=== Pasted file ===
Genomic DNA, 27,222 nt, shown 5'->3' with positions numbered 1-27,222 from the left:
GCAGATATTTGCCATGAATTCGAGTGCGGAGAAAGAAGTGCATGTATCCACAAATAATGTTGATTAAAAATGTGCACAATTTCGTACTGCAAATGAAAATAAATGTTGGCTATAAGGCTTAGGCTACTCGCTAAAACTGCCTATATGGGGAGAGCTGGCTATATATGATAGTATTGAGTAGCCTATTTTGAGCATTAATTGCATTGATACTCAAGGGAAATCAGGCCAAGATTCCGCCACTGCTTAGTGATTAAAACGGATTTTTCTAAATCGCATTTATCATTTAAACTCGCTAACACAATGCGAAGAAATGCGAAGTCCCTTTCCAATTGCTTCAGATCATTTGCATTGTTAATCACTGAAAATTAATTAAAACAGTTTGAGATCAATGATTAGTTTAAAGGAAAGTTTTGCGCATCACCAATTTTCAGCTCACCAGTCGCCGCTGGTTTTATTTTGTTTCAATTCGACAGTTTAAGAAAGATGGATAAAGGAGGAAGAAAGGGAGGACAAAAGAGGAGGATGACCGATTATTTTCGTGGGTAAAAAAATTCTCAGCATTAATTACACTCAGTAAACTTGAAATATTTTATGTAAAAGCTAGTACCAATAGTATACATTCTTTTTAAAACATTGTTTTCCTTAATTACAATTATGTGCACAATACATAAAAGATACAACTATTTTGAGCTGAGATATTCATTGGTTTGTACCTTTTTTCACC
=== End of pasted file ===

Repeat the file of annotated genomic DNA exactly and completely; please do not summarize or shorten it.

Genomic DNA, 27,222 nt, shown 5'->3' with positions numbered 1-27,222 from the left:
GCAGATATTTGCCATGAATTCGAGTGCGGAGAAAGAAGTGCATGTATCCACAAATAATGTTGATTAAAAATGTGCACAATTTCGTACTGCAAATGAAAATAAATGTTGGCTATAAGGCTTAGGCTACTCGCTAAAACTGCCTATATGGGGAGAGCTGGCTATATATGATAGTATTGAGTAGCCTATTTTGAGCATTAATTGCATTGATACTCAAGGGAAATCAGGCCAAGATTCCGCCACTGCTTAGTGATTAAAACGGATTTTTCTAAATCGCATTTATCATTTAAACTCGCTAACACAATGCGAAGAAATGCGAAGTCCCTTTCCAATTGCTTCAGATCATTTGCATTGTTAATCACTGAAAATTAATTAAAACAGTTTGAGATCAATGATTAGTTTAAAGGAAAGTTTTGCGCATCACCAATTTTCAGCTCACCAGTCGCCGCTGGTTTTATTTTGTTTCAATTCGACAGTTTAAGAAAGATGGATAAAGGAGGAAGAAAGGGAGGACAAAAGAGGAGGATGACCGATTATTTTCGTGGGTAAAAAAATTCTCAGCATTAATTACACTCAGTAAACTTGAAATATTTTATGTAAAAGCTAGTACCAATAGTATACATTCTTTTTAAAACATTGTTTTCCTTAATTACAATTATGTGCACAATACATAAAAGATACAACTATTTTGAGCTGAGATATTCATTGGTTTGTACCTTTTTTCACC